South Dakota spent nearly half a million dollars on its anti-drug campaign slogan “Meth. We’re on it.” The ridicule spread far and wide.
Ha, ha! We’re from South Dakota and we’re telling everyone we’re on meth! Those stupid hicks.
Yeah, it looked pretty silly to me, too. Because I’m not on meth. No one I know is on meth. Meth is decimating rural communities; South Dakota is about as rural as it gets. Are they too stupid to realize the double entendre is making them look like fools?
I’m not in the target market.
Who is the target market?
People in South Dakota who are on meth as well as people who want to do something about it.
And if they click through, this is what they see at South Dakota’s website onmeth.com
If you need help, you can get help. There’s a text number, a phone number, and while website full of resources, including a list of treatment facilities.
And if you want to help, there’s a list of useful suggestions along with a tip line to report drug dealers.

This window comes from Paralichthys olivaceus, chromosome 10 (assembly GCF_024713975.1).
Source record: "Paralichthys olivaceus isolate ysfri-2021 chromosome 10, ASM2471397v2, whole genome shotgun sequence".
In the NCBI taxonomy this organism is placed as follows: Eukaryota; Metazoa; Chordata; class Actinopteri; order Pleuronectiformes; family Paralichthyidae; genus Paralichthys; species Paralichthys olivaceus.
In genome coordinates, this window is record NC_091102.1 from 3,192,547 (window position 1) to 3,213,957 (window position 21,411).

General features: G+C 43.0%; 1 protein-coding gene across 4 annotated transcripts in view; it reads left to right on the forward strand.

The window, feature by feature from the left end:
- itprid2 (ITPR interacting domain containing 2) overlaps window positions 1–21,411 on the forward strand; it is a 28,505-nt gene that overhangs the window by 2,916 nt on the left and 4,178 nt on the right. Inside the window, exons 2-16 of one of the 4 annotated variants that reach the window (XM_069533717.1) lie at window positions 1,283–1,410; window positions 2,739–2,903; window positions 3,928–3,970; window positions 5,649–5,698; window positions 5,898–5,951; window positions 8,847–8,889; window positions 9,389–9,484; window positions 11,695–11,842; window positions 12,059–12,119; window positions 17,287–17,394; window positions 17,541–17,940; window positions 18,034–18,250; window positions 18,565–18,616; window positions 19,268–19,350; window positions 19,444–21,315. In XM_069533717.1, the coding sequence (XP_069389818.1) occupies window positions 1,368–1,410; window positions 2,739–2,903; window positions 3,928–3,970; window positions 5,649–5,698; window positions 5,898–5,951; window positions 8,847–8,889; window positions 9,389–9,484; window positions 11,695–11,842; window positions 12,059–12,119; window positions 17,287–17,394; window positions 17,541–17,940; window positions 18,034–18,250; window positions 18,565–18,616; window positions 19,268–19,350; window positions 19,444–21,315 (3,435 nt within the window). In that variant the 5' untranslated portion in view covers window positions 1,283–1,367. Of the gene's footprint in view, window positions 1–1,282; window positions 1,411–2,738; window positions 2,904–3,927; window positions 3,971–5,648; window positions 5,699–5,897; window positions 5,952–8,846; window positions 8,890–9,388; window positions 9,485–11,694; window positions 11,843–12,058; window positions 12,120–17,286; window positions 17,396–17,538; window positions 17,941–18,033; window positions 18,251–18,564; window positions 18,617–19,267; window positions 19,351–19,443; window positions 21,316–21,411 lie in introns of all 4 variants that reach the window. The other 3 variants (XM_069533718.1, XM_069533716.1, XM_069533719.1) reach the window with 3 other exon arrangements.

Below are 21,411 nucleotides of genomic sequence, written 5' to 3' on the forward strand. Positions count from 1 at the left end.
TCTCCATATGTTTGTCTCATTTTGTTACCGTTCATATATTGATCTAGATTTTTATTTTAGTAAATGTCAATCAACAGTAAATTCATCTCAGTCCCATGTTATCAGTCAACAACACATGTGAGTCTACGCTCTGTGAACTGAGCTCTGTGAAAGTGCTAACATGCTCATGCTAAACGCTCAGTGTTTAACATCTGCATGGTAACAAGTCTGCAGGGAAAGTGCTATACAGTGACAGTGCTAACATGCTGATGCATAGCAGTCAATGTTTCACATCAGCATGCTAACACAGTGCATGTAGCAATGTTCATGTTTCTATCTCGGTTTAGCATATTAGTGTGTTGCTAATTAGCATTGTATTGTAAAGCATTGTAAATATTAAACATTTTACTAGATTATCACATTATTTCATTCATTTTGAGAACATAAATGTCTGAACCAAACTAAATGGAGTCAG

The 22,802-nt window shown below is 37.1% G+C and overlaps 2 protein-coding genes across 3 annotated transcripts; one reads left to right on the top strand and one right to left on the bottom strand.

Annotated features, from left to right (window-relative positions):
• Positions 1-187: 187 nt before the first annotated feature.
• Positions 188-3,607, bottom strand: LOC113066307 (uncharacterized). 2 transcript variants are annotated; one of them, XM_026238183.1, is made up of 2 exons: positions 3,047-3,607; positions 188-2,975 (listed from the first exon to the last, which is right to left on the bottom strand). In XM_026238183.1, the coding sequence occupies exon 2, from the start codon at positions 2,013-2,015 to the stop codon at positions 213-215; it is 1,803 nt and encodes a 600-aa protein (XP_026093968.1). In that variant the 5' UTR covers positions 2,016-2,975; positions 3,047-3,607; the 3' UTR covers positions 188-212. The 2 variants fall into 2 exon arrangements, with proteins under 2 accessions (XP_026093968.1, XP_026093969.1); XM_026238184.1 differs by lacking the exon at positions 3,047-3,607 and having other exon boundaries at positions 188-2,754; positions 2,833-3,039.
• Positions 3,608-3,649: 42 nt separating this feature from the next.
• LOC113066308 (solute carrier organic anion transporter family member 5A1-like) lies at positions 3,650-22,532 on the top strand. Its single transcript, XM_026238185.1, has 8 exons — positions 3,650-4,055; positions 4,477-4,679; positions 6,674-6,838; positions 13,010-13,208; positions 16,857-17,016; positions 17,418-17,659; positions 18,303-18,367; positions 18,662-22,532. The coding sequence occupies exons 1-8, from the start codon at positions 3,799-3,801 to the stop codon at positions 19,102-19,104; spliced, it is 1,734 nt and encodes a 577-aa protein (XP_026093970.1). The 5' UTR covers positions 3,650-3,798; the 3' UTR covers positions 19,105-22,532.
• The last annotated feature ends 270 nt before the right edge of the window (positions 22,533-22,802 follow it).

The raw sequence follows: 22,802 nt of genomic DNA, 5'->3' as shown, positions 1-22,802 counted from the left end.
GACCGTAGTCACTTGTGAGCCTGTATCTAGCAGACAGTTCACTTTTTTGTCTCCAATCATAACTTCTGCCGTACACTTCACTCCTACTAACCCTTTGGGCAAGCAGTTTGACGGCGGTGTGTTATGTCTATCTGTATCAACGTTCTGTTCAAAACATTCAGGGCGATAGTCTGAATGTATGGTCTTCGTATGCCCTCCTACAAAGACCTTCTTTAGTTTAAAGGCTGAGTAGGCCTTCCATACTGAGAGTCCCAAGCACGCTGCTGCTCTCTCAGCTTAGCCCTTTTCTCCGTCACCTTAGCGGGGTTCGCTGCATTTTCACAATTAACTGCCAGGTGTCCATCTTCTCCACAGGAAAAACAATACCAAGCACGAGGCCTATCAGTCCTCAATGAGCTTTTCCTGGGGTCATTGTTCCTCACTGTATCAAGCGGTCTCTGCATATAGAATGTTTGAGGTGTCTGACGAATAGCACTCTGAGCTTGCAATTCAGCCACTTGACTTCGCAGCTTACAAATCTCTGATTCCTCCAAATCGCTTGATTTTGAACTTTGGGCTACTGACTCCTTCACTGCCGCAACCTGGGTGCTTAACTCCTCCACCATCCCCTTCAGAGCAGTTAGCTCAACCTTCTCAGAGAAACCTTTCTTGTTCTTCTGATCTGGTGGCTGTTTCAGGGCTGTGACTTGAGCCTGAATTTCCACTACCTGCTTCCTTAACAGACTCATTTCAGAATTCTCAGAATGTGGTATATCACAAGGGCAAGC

This campaign went viral. Here’s what you get if you search “South Dakota” (not “South Dakota meth,” but just the name of the state) on Google right now:
Yup. The top search results are about the campaign.
Was this a good idea?
This is not going to be good for South Dakota tourism. It will perpetuate biases about drugs in the midwest. The people who ran this campaign will be ridiculed for years.
They look like fools.
On the other hand, I think this program, because of its viral nature and the resources it provides, may do lots of actual good in helping communities and addicts. The state and its governor, Kristi Noem, are standing up and saying, effectively, “This has gone far enough. We will do anything to stop the spread of meth in South Dakota, and we don’t care if lots of you think we look foolish. We only care about slowing and reversing the toll of addiction.”
Ask yourself: would you be willing to look like a fool if it made a big difference to something you cared deeply about?
Most of us wouldn’t have the courage. But maybe we should.